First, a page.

New Approach to Treatment of Inflammatory Diseases
Chemists of Freie Universität Identify New Class of Active Agents as Anti-inflammatory
№ 16/2009 from Jan 26, 2009
A research group headed by the chemist, Professor Rainer Haag, of Freie Universität has identified a synthetic macromolecular active agent that holds promise for the development of a new approach to the treatment and diagnosis of severe inflammatory diseases. Within the framework of the new Collaborative Research Center 765, supported by the German Research Foundation (DFG), fundamental research is being conducted at Freie Universität with the aim of learning more about multivalency as a chemical princicple of organization and function. The researchers have identified a new class of active agents on the basis of so-called polygylcerol sulfates (dPGS) that are strongly anti-inflammatory. A patent has been applied for. As part of a license agreement with the patent exploitation agency, ipal GmbH, the mivenion company has acquired the rights for the clinical development.
In spite of their high therapeutic efficacy, the traditional biologics used in the treatment of inflammation have many disadvantages. In addition to the high costs required for their identification and production, it is a major disadvantage that they are effective on only one pathway of inflammation. The synthetic multivalent active agent identified by Rainer Haag and his team of researchers and characterized in collaboration with Dr. Dernedde and Professor Rudolf Tauber of the Institute of Laboratory Medicine and Pathobiochemistry, Charité, is effective along more than one pathway. In addition, it is economical to produce and robust.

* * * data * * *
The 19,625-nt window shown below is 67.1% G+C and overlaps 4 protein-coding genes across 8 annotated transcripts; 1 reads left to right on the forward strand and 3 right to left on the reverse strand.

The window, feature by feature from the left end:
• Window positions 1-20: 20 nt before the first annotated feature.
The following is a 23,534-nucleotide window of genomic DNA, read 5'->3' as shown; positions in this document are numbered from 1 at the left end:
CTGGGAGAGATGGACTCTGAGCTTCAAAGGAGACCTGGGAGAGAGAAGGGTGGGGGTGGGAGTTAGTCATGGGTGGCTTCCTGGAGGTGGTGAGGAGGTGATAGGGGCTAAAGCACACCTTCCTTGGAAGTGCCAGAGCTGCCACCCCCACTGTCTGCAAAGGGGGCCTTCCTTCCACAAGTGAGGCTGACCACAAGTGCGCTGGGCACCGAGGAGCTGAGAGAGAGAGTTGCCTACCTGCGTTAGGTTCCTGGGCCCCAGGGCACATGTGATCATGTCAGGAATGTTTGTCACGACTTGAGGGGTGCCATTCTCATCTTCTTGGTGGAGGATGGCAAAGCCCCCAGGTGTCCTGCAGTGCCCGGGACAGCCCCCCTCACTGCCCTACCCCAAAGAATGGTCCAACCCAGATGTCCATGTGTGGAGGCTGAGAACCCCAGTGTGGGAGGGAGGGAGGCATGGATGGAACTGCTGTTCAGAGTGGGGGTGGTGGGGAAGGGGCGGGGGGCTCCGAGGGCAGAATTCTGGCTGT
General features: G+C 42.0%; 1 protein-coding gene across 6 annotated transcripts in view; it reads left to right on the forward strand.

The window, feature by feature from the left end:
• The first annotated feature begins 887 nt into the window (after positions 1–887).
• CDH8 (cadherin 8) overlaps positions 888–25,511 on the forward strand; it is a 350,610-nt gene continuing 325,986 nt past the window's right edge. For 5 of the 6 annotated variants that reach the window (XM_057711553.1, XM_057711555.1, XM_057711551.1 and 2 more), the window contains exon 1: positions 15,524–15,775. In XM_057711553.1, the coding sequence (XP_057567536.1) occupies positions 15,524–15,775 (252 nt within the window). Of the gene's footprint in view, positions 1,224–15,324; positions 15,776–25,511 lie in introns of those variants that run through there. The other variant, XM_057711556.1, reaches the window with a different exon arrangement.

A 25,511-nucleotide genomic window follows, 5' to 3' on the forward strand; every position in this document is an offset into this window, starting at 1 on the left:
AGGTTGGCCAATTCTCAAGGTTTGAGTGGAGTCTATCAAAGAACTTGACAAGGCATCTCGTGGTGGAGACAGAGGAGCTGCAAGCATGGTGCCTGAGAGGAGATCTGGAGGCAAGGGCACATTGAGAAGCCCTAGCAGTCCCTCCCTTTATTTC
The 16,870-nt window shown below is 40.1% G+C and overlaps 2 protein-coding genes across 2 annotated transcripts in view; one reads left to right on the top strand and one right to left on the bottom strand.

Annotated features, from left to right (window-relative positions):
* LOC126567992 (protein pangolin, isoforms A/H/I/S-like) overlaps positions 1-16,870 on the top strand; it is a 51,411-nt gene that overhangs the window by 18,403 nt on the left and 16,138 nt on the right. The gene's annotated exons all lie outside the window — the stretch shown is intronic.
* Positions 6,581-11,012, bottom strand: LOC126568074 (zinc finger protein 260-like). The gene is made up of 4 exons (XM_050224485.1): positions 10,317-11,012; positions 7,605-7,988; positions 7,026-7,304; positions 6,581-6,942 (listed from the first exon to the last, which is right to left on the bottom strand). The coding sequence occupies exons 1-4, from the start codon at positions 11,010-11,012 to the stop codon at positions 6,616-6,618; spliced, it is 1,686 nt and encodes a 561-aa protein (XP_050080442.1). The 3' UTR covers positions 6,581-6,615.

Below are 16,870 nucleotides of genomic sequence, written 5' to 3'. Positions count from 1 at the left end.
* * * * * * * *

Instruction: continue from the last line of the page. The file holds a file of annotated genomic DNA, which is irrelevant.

Professor Haag has applied for a patent for the novel compound class identified by him and his team of researchers. The first publication has just appeared in the scientific journal, Chemical Communications. The pharmaceutical company, mivenion, is aiming to develop the product to clinical phase II. That includes the production of a GMP-compliant test batch of the dPGS, the preclinical development, and phase I trials.
For further information, please contact:
- Professor Dr. Rainer Haag, Freie Universität Berlin, Institute of Chemistry, Tel.: +49 (0)30 / 838-52633, Email: firstname.lastname@example.org